• Nicotine gum
      • Nicotine inhaler
      • Nicotine lozenge
      • Nicotine nasal spray
      • Nicotine patch

    • Clinicians also should consider the use of certain combinations of medications identified as effective in the Guideline.

  7. Counseling and medication are effective when used by themselves for treating tobacco dependence. The combination of counseling and medication, however, is more effective than either alone. Thus, clinicians should encourage all individuals making a quit attempt to use both counseling and medication.

  8. Telephone quitline counseling is effective with diverse populations and has broad reach. Therefore, clinicians and health care delivery systems should both ensure patient access to quitlines and promote quitline use.

  9. If a tobacco user currently is unwilling to make a quit attempt, clinicians should use the motivational treatments shown in the Guideline to be effective in increasing future quit attempts.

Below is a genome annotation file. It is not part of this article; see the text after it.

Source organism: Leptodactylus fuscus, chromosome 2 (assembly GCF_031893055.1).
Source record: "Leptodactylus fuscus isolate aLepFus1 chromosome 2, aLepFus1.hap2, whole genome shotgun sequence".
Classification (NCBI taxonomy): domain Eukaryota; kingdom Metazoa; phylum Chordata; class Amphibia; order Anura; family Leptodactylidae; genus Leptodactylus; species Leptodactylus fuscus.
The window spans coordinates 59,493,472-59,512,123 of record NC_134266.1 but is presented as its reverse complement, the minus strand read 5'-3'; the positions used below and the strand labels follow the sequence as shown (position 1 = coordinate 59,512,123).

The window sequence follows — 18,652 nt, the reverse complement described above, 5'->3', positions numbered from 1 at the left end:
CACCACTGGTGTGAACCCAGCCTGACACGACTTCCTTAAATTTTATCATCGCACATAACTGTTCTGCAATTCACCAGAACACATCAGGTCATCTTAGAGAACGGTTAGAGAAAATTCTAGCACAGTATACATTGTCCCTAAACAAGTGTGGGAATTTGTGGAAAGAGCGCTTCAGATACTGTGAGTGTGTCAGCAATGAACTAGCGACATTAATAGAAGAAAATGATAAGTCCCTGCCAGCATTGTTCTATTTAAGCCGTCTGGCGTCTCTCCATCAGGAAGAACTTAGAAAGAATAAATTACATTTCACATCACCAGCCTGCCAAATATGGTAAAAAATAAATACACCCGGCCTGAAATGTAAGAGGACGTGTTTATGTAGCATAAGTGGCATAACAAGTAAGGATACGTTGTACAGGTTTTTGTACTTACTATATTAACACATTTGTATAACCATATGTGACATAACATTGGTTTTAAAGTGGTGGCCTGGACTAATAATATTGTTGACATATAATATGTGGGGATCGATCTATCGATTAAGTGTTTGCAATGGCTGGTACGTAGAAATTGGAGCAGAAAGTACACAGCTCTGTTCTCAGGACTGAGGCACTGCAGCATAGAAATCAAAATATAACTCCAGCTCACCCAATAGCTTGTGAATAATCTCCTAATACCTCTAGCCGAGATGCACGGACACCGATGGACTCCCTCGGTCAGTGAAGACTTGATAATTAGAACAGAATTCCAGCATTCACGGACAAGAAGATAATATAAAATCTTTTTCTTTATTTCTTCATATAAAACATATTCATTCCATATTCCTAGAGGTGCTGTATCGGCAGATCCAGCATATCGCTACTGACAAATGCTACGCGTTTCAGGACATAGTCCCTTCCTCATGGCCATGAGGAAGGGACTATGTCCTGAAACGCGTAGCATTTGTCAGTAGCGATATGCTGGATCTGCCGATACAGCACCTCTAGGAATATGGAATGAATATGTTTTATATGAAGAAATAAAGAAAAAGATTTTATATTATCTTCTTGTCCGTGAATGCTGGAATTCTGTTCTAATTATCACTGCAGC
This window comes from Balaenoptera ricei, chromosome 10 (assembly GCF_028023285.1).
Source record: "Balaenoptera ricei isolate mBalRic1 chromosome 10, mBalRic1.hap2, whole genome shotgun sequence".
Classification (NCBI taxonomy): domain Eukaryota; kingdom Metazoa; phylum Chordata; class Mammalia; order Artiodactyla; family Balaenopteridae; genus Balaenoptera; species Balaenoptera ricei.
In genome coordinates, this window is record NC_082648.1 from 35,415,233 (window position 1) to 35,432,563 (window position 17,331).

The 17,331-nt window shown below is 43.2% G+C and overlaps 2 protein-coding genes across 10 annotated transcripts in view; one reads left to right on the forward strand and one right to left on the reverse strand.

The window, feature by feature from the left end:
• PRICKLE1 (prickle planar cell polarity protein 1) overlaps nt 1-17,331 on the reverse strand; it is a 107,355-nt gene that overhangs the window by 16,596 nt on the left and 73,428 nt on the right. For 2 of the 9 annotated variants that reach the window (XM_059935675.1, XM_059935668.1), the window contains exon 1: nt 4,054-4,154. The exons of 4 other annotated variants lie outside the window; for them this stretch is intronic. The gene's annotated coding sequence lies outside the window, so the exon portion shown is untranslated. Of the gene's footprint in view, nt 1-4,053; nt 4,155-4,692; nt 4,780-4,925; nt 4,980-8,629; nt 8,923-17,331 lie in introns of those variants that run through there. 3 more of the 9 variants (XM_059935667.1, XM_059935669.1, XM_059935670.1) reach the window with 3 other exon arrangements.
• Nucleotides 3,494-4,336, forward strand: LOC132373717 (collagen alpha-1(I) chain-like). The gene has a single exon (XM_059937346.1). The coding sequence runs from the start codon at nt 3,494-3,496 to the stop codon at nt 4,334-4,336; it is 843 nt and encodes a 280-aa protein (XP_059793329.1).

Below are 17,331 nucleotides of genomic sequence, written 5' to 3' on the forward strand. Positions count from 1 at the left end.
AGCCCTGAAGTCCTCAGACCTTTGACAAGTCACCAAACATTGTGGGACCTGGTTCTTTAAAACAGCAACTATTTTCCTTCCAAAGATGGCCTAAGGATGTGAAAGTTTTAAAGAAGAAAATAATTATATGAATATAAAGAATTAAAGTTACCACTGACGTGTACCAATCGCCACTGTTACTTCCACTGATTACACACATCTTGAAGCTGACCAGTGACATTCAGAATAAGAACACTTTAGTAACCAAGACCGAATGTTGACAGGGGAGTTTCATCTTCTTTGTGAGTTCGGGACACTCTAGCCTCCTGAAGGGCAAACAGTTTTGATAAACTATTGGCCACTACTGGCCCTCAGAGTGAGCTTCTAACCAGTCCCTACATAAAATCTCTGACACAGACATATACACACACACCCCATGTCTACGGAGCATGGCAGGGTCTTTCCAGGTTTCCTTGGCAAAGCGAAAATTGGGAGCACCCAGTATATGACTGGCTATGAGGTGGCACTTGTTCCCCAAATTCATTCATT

10. Tobacco dependence treatments are both clinically effective and highly cost-effective relative to interventions for other clinical disorders. Providing coverage for these treatments increases quit rates. Insurers and purchasers should ensure that all insurance plans include the counseling and medication identified as effective in the Guideline as covered benefits.

Implementation Strategies for the Clinical Practice


Additional Resources for the Office Setting


Watch a video of AAP Expert Karen Wilson, MD, MPH, FAAP, giving advice to clinicians on how to begin conversations with patients and families about quitting

Cessation Resources
For adults​ - information on how to quit, how to help someone else quit, and keeping homes and cars smoke free

For kids and teens​ - teen- and youth-specific materials including handouts and other resources on tobacco prevention and cessation